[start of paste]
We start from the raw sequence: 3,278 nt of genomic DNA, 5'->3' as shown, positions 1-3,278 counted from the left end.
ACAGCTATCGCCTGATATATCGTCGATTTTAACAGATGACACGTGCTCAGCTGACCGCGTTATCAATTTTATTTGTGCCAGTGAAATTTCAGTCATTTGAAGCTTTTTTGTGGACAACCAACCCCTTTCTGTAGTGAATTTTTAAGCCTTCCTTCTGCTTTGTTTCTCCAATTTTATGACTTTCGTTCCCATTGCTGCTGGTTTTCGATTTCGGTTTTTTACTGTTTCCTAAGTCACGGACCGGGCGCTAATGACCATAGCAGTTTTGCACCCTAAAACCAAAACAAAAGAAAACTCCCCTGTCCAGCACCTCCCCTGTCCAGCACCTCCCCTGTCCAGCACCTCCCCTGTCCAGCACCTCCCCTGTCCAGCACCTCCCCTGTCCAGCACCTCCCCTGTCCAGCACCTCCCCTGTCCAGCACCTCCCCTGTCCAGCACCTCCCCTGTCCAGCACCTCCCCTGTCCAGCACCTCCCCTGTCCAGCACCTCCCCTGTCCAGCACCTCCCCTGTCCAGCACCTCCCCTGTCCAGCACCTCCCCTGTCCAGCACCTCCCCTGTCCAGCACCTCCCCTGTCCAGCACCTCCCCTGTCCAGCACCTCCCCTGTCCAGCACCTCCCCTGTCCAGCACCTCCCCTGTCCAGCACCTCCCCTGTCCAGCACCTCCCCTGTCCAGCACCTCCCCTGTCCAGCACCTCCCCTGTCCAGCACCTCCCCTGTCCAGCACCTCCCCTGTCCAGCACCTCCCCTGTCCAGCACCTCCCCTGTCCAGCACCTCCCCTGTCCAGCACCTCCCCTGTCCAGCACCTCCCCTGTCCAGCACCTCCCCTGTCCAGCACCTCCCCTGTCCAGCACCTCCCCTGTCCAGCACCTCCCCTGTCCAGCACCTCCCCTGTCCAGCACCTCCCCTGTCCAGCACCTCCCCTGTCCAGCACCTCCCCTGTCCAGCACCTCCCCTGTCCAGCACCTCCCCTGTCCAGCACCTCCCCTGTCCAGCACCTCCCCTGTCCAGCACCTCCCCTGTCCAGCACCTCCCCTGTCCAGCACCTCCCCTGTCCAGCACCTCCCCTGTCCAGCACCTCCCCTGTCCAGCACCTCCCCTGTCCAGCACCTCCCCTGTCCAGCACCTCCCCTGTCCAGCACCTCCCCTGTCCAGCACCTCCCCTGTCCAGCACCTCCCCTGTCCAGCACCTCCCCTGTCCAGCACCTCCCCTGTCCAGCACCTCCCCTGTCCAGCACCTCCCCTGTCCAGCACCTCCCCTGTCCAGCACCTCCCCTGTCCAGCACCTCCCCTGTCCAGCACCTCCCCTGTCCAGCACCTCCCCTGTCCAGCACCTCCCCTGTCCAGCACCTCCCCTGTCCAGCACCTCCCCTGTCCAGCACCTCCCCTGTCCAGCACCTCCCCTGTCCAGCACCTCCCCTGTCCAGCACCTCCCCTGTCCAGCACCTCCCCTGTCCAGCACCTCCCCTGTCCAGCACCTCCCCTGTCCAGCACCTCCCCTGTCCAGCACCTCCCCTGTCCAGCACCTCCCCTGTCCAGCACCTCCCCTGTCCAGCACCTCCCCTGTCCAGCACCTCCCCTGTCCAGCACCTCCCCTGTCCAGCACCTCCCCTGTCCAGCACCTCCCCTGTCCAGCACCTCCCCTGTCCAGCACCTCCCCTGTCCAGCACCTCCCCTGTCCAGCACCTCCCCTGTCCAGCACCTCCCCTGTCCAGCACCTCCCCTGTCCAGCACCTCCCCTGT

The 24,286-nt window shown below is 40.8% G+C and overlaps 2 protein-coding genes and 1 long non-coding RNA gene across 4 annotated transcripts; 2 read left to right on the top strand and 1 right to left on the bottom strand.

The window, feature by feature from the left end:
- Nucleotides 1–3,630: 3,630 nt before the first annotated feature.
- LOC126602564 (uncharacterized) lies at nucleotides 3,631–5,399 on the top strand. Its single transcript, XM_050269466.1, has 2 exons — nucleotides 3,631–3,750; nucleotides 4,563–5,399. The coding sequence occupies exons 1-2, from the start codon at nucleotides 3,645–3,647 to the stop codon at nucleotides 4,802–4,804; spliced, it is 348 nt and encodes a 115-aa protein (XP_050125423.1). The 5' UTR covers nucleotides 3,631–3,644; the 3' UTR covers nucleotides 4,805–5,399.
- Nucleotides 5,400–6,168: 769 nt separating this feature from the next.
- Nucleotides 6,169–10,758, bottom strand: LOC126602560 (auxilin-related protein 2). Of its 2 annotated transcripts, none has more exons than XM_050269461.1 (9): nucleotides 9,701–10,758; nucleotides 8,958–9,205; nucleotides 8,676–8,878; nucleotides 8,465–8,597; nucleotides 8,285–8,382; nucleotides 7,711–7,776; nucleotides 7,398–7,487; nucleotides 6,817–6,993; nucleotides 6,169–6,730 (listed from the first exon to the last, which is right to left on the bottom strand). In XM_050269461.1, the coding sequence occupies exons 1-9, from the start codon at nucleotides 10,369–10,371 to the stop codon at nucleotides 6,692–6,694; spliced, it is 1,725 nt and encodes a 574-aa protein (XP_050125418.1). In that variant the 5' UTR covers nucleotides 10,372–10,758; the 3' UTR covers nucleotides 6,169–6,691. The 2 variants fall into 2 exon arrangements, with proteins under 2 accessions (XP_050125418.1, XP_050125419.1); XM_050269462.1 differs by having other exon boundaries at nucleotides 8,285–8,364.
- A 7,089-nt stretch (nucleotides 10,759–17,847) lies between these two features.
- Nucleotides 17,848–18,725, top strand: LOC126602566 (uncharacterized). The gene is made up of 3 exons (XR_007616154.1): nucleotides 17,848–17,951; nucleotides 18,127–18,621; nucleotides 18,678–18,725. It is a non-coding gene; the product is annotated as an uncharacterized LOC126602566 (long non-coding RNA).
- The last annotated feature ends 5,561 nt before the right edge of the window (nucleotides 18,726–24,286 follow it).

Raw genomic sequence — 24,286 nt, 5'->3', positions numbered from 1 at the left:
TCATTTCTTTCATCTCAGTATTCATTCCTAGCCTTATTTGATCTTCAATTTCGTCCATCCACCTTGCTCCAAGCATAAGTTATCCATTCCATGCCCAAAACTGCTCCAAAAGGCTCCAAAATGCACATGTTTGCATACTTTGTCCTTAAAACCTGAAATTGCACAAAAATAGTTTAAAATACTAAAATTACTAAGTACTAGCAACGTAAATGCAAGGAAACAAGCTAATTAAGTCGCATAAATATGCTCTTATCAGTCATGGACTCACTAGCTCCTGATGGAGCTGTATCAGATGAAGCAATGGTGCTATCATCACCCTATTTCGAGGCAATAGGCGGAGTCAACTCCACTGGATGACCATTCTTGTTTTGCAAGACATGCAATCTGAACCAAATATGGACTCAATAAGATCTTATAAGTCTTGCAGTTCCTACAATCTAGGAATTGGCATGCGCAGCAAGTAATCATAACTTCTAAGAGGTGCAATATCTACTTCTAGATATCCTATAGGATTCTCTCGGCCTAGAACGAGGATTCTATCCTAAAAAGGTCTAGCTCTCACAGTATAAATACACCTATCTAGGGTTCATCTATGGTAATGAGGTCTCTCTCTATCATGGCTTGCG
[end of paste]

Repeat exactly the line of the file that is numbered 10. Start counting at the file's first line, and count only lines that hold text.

- Nucleotides 17,848–18,725, top strand: LOC126602566 (uncharacterized). The gene is made up of 3 exons (XR_007616154.1): nucleotides 17,848–17,951; nucleotides 18,127–18,621; nucleotides 18,678–18,725. It is a non-coding gene; the product is annotated as an uncharacterized LOC126602566 (long non-coding RNA).